What we might see this time is Labour refusing to do a formal deal to begin with, but then quickly finding themselves worn down by the guerilla tactics that Alex Salmond and others have been hinting at.  You could imagine that such a weak government might end up trailing badly in the opinion polls, so a snap election wouldn't be a realistic escape strategy, even if the problem of the Fixed Term Parliaments Act could be circumvented.  A confidence-and-supply deal with the SNP might start to look like Miliband's least worst option, because at least it would guarantee him the passage of certain key parts of his programme, and give him some kind of track record to take to the electorate in 2020.  In my view it would also suit the SNP, because a comprehensive deal on Home Rule is surely easier to attain via confidence-and-supply than vote-by-vote.  I must admit I've been slightly puzzled by the apparent preference of both Alex Salmond and Nicola Sturgeon for vote-by-vote, although it may be significant that they've always stressed that confidence-and-supply is nevertheless very much "possible".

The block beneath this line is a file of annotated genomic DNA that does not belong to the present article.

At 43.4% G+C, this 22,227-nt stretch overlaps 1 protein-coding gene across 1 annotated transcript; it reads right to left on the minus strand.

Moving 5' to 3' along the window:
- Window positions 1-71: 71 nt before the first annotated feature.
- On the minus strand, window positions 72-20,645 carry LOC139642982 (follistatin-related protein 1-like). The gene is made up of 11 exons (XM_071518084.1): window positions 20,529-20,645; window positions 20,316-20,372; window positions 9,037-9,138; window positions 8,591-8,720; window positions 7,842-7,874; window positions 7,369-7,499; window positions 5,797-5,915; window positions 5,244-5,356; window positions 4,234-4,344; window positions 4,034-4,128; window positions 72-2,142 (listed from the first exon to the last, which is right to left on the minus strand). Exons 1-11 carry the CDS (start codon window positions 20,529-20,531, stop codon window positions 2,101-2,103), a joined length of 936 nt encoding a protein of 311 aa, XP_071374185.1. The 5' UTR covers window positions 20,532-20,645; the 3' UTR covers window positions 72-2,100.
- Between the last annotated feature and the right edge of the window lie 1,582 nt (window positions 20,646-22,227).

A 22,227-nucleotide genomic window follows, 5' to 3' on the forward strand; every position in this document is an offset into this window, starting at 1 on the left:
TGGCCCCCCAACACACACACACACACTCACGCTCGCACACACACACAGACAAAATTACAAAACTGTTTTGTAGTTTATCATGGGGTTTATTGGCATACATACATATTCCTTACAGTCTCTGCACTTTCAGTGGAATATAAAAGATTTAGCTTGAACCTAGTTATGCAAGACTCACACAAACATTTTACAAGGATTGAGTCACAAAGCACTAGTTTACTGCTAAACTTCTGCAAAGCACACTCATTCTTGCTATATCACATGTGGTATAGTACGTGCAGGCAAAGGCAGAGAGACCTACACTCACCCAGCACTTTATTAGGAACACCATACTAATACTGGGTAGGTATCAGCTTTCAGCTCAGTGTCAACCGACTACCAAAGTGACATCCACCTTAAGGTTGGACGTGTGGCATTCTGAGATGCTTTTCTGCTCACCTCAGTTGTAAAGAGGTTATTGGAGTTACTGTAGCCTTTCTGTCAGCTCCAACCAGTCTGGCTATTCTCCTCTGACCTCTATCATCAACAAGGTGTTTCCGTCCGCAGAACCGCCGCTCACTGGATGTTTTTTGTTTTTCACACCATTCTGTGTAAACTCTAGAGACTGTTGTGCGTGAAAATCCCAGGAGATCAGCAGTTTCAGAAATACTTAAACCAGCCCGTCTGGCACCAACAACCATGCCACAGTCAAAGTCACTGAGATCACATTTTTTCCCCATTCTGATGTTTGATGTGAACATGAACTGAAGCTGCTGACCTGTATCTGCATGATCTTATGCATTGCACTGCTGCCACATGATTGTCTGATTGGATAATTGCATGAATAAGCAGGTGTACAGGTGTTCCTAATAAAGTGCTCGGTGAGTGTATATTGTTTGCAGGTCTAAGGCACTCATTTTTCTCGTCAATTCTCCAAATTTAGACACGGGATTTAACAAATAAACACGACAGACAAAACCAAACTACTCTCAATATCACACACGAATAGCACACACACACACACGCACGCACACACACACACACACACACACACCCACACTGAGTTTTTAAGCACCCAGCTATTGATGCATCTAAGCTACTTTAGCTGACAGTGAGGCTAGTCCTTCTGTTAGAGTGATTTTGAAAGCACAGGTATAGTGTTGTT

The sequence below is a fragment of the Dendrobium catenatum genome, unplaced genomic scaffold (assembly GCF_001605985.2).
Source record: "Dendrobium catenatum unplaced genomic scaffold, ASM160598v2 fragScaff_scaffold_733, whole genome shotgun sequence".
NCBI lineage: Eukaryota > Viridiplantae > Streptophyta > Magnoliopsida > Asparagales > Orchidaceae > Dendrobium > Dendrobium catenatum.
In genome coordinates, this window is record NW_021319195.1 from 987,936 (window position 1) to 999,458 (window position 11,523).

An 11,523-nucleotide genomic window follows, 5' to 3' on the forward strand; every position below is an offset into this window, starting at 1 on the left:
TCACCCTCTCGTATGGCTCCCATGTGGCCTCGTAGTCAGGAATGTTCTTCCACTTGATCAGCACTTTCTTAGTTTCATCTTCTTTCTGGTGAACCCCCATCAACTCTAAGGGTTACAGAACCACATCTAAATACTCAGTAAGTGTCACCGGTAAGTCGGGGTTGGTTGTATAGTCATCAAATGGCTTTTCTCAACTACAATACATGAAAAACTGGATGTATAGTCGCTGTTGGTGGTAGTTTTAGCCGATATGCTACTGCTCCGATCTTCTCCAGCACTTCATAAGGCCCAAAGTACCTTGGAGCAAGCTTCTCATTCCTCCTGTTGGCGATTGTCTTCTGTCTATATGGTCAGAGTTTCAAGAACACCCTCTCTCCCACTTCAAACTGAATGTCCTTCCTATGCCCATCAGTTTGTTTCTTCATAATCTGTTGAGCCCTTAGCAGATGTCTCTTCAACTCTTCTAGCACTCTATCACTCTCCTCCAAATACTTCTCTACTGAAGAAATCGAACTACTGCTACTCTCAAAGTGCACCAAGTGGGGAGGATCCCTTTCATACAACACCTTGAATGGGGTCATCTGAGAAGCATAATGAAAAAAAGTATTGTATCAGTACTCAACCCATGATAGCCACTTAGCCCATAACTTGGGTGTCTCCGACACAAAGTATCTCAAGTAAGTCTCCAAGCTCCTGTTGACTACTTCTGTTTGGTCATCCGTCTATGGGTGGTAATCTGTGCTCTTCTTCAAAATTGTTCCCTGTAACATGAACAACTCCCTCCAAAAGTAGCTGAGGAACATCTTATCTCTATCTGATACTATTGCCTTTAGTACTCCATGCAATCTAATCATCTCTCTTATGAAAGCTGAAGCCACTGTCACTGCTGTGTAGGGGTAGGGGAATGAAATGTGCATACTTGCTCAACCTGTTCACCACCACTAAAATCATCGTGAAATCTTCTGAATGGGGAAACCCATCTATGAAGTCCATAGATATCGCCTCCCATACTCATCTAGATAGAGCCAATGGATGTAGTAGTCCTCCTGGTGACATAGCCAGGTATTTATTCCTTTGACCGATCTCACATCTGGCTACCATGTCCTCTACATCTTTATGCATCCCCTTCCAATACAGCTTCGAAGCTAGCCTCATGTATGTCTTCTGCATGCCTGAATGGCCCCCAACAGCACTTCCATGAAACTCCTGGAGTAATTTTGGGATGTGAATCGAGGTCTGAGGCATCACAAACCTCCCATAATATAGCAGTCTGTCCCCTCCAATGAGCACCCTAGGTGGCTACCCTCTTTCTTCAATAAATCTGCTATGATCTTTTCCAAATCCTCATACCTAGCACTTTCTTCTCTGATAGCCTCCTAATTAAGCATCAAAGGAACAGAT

But what if the arithmetic doesn't fall in the SNP's favour, and the Tories are close enough to a majority that it's the Lib Dems, UKIP and the DUP that effectively hold the balance?  I think there's still a big opportunity there, which doesn't rely on the SNP directly pulling the strings.  If the Lib Dems refuse to do a formal deal this time around, a minority Tory government could end up losing an uncomfortable number of votes.  Cameron might find himself becoming tempted by the idea of instantly transforming his administration into a majority government on English domestic matters, by putting forward a plan for genuine Scottish Home Rule tied to English Votes for English Laws.  It's inconceivable that legislation to that effect wouldn't pass if both the Tories and the SNP voted for it.  And there would be absolutely no bar to the SNP voting for it, because it wouldn't be an issue of confidence in the Tory government.